Talking about Brazilian Digital Culture at the IGF-Hyderabad

A2K@IGF Dynamic Coalition
A2K@IGF Dynamic Coalition

Here goes text and slides of my presentation on the A2K Dynamic Coalition panel “Access to Knowledge and Freedom of Expression Policies for the Development of a Global Information Economy”, at the 3rd Edition of the Internet Governance Forum (IGF), in Hyderabad, India.

Gilberto Gil

Gilberto Gil

Brazilian Digital Culture
A case of public exercise of culture as a tool for progressive change in the global networked society

Digital Culture is a term that have emerged from the passage of Mr. Gilberto Gil as the head of the Brazilian Ministry of Culture. He used to puzzle the media by calling himself a “Hacker Minister”, in the sense of studying the government mechanisms in order to customize it according to the dynamics of the present time.

Cultural Hotspots

Cultural Hotspots

His reflections on the radical use of new possibilities brought by the Internet were soon translated into action through the Cultural Hotspots program. The idea of the program was to empower established cultural groups or initiatives with the ability to digitize their content through open source audio and video editing software, and also foster the exchange of this content among the network of hotspots. The program would also encourages the use of alternative licenses like Creative Commons and Copyleft, allowing the remix and the open collaboration on the content with the other hotspots and the whole of society.

Openness on Cultural Production

Openness on Cultural Production

The success of the Cultural Hotspots program in facilitating the understanding of the new cultural dynamics offered by the global network was an important input to the ministry’s policies and actions from then on. It became clear that one important and powerful feature of the networked environment was the possibility of open collaboration. In this model, ideas are put out much earlier and less completely formed, so others are able to access and participate further developments in their own ways.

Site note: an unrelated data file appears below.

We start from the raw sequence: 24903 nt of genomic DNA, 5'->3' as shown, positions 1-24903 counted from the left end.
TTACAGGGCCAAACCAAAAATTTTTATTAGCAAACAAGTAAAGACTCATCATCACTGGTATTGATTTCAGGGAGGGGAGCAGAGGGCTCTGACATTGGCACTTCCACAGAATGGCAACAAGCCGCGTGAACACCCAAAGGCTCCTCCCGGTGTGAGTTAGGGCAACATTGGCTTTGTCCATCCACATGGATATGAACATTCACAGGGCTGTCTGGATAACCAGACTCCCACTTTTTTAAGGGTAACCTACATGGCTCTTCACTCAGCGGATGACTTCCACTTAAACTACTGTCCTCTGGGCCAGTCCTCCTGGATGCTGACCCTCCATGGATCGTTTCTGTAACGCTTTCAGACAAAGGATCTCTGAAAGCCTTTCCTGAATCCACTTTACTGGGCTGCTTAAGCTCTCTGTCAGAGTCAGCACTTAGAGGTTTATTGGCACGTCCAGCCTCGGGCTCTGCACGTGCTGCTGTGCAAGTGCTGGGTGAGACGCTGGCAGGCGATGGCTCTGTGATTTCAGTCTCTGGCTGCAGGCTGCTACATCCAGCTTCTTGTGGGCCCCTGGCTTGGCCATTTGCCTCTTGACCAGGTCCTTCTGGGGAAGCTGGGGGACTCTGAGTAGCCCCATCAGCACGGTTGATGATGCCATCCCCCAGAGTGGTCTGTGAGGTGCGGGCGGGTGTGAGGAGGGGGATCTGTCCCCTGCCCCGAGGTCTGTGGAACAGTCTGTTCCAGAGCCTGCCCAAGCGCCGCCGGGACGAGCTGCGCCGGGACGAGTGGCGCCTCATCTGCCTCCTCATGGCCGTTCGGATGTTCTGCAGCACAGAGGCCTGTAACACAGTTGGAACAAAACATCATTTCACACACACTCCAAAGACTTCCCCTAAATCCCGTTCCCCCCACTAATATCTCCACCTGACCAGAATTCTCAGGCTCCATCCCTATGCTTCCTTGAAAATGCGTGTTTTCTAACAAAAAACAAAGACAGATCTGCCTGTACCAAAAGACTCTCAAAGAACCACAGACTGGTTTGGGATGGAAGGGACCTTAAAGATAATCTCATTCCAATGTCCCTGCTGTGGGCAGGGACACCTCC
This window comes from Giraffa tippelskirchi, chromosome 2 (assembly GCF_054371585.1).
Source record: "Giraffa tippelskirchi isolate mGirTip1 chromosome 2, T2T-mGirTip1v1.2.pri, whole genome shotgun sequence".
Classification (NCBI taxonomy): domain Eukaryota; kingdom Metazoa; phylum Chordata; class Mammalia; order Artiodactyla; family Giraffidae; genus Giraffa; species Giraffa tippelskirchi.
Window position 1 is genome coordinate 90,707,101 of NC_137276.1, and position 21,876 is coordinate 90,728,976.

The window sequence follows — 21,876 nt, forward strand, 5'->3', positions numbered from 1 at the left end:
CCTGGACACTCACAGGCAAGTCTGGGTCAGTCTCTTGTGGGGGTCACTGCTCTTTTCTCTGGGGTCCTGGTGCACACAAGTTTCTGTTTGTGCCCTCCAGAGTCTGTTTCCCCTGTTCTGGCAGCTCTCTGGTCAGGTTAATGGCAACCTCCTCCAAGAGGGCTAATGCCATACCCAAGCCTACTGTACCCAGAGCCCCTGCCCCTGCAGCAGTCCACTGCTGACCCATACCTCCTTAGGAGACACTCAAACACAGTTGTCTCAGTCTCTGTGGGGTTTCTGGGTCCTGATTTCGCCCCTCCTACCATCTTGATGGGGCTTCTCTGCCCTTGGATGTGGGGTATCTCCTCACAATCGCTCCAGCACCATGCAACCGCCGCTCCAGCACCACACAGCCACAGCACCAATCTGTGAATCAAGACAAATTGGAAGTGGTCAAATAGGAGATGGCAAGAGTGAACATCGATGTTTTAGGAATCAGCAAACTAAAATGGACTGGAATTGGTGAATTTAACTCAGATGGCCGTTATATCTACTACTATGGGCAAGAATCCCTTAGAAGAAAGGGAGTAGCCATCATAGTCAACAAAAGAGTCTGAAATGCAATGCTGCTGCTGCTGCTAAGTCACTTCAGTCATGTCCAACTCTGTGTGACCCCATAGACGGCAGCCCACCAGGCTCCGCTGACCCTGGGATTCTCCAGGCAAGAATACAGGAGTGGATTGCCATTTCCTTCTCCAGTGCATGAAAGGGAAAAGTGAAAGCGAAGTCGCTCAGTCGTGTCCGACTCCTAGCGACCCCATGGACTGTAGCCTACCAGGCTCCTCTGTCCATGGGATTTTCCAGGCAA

In a sense, we are talking about the same ‘release early, release often’ principle that all of the derivatives of the open source movement. But the real hack proposed by Gil was to introduce these concepts into public polices and programs, after translated into cultural perspectives.

Open Source Public Policies

Open Source Public Policies

Another important element is the development of a ‘culture of use’ of the Internet by the government. Here we are talking about exploring the full use of the interactive possibilities to foster collaborative participation of citizens in the development of public policies. This vision impacts in a radical way the patterns of communication between governments and citizens, which can now be turned into a real time conversation.

This perspective is demonstrated in the implementation of the Brazilian Ministry of Culture’s institutional website, which is developed as a blog aggregator. The idea is to use blogs in order to facilitate the understanding of public officials on how to engage in a free flow of conversation with their audiences, and to explore the web 2.0 features that encourages participative collaboration. Here again the principle of ‘release early, release often’ comes to action, but now in terms of the development of public policies.

IGF Blog - Brazilian delegates report about their participation on the 3rd IGF edition in Hyderabad

IGF Blog - Brazilian delegates report about their participation on the 3rd IGF edition in Hyderabad

Rouanet Bill Reform Blog - Debating the Amendements on the National Law for Cultural Incentives

Rouanet Bill Reform Blog - Debating the Amendements on the National Law for Cultural Incentives

Blog do Forum Nacional de Direito Autoral

Blog of the National Forum on Copyright - Holding the debate for the evolution of Intellectual Property legal frameworks.

IGF-Rio Remote Participation Effort

IGF-Rio Remote Participation Effort